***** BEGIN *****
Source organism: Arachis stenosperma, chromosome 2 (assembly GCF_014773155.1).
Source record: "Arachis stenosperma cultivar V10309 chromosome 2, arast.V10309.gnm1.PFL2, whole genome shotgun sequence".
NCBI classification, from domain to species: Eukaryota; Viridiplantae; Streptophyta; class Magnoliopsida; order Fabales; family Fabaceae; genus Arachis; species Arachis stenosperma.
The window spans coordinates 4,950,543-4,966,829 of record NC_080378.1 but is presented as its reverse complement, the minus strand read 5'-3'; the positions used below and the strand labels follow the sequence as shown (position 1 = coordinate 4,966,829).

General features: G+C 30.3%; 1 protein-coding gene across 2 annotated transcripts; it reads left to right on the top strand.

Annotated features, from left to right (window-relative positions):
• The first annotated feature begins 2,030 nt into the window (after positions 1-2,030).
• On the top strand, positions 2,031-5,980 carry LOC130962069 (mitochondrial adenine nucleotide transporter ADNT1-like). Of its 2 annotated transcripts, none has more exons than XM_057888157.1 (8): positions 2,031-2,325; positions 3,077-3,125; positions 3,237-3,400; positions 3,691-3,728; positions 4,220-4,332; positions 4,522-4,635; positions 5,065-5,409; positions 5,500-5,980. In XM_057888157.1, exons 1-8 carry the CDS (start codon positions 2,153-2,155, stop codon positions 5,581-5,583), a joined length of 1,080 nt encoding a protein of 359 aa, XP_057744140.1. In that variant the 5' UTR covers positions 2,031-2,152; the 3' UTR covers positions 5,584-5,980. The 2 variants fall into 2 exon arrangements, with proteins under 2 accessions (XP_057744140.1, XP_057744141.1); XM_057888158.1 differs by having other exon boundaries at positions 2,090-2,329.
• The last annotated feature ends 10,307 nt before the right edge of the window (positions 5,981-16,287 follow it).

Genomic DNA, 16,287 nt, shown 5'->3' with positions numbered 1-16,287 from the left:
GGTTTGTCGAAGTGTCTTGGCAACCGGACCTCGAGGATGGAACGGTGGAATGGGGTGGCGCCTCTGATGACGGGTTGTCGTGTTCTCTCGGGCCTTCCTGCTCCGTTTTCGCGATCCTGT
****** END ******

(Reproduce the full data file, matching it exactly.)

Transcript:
Source organism: Arachis stenosperma, chromosome 2 (assembly GCF_014773155.1).
Source record: "Arachis stenosperma cultivar V10309 chromosome 2, arast.V10309.gnm1.PFL2, whole genome shotgun sequence".
NCBI classification, from domain to species: Eukaryota; Viridiplantae; Streptophyta; class Magnoliopsida; order Fabales; family Fabaceae; genus Arachis; species Arachis stenosperma.
The window spans coordinates 4,950,543-4,966,829 of record NC_080378.1 but is presented as its reverse complement, the minus strand read 5'-3'; the positions used below and the strand labels follow the sequence as shown (position 1 = coordinate 4,966,829).

General features: G+C 30.3%; 1 protein-coding gene across 2 annotated transcripts; it reads left to right on the top strand.

Annotated features, from left to right (window-relative positions):
• The first annotated feature begins 2,030 nt into the window (after positions 1-2,030).
• On the top strand, positions 2,031-5,980 carry LOC130962069 (mitochondrial adenine nucleotide transporter ADNT1-like). Of its 2 annotated transcripts, none has more exons than XM_057888157.1 (8): positions 2,031-2,325; positions 3,077-3,125; positions 3,237-3,400; positions 3,691-3,728; positions 4,220-4,332; positions 4,522-4,635; positions 5,065-5,409; positions 5,500-5,980. In XM_057888157.1, exons 1-8 carry the CDS (start codon positions 2,153-2,155, stop codon positions 5,581-5,583), a joined length of 1,080 nt encoding a protein of 359 aa, XP_057744140.1. In that variant the 5' UTR covers positions 2,031-2,152; the 3' UTR covers positions 5,584-5,980. The 2 variants fall into 2 exon arrangements, with proteins under 2 accessions (XP_057744140.1, XP_057744141.1); XM_057888158.1 differs by having other exon boundaries at positions 2,090-2,329.
• The last annotated feature ends 10,307 nt before the right edge of the window (positions 5,981-16,287 follow it).

Genomic DNA, 16,287 nt, shown 5'->3' with positions numbered 1-16,287 from the left:
GGTTTGTCGAAGTGTCTTGGCAACCGGACCTCGAGGATGGAACGGTGGAATGGGGTGGCGCCTCTGATGACGGGTTGTCGTGTTCTCTCGGGCCTTCCTGCTCCGTTTTCGCGATCCTGT